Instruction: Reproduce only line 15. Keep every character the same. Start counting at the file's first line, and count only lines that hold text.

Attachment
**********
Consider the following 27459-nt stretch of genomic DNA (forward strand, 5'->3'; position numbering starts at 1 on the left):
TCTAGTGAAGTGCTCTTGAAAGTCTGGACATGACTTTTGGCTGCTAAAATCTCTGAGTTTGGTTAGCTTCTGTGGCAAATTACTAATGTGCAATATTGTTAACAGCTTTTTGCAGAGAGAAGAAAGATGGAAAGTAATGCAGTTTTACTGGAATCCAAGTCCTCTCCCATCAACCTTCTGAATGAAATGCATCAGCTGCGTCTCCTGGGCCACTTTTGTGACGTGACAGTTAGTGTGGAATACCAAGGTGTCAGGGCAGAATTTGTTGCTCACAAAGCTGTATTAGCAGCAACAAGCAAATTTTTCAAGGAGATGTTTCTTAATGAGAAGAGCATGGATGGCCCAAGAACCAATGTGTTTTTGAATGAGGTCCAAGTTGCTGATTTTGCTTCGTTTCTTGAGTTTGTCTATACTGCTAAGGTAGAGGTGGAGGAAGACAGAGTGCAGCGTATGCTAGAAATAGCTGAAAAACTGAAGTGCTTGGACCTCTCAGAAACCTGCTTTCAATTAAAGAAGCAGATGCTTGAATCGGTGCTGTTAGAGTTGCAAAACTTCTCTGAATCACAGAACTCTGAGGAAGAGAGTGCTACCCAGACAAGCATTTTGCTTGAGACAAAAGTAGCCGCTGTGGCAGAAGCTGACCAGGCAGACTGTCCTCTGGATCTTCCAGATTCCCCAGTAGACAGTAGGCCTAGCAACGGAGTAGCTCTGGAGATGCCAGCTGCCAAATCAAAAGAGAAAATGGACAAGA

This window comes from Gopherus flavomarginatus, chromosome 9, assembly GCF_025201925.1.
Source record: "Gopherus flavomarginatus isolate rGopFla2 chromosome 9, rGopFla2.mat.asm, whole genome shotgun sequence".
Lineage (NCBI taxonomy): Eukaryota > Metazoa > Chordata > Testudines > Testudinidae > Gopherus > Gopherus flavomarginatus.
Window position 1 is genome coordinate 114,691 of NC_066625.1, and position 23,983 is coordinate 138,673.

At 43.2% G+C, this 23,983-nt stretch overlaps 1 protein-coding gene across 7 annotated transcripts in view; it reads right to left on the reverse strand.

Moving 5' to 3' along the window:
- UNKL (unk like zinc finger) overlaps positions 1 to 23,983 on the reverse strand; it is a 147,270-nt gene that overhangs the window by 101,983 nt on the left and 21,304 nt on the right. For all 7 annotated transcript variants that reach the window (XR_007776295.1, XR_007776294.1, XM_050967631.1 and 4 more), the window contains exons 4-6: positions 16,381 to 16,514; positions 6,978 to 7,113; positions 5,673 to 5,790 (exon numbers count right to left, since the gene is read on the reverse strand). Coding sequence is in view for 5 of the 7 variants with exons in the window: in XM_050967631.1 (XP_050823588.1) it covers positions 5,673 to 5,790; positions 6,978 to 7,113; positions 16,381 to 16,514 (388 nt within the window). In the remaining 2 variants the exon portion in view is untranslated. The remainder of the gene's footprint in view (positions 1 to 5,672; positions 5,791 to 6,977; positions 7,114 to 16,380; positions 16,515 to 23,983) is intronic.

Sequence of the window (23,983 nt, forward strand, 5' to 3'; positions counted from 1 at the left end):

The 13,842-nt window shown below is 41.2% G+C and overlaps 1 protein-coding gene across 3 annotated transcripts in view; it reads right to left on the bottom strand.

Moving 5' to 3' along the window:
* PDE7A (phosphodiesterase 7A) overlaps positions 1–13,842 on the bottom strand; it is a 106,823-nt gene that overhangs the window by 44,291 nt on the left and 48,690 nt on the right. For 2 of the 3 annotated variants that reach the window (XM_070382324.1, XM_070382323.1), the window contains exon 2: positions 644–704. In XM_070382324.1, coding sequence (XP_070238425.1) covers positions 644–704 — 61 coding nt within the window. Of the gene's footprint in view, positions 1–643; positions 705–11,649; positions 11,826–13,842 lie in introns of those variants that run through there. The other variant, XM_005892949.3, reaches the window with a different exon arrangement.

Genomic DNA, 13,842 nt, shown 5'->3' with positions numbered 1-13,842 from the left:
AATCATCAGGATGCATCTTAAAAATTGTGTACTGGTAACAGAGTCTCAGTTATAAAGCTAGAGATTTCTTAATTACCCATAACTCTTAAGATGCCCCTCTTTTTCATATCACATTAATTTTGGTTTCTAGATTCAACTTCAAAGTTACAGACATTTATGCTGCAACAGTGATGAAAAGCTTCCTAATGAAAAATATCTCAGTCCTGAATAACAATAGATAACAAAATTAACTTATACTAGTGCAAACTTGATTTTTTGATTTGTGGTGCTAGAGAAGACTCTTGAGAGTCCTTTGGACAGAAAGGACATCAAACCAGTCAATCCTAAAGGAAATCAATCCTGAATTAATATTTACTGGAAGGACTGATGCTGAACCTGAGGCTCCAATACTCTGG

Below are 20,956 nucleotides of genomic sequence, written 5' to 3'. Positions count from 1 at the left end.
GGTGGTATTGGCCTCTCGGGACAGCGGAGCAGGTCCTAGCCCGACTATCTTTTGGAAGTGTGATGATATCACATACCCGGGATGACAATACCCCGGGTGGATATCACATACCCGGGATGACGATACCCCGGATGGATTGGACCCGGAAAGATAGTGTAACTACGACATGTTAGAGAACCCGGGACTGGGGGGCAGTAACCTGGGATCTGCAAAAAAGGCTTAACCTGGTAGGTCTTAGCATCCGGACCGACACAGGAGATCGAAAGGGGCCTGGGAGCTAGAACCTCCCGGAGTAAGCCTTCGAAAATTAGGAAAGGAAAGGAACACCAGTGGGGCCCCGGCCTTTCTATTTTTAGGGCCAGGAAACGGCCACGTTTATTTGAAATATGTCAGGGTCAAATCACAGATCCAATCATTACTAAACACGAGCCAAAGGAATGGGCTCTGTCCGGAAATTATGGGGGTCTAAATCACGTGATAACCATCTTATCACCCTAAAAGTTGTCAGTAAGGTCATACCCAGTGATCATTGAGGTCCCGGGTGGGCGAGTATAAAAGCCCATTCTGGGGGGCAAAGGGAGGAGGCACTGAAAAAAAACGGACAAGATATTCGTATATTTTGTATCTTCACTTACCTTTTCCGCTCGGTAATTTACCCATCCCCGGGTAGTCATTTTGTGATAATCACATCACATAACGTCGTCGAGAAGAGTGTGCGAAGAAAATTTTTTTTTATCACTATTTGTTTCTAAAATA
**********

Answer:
AATCATCAGGATGCATCTTAAAAATTGTGTACTGGTAACAGAGTCTCAGTTATAAAGCTAGAGATTTCTTAATTACCCATAACTCTTAAGATGCCCCTCTTTTTCATATCACATTAATTTTGGTTTCTAGATTCAACTTCAAAGTTACAGACATTTATGCTGCAACAGTGATGAAAAGCTTCCTAATGAAAAATATCTCAGTCCTGAATAACAATAGATAACAAAATTAACTTATACTAGTGCAAACTTGATTTTTTGATTTGTGGTGCTAGAGAAGACTCTTGAGAGTCCTTTGGACAGAAAGGACATCAAACCAGTCAATCCTAAAGGAAATCAATCCTGAATTAATATTTACTGGAAGGACTGATGCTGAACCTGAGGCTCCAATACTCTGG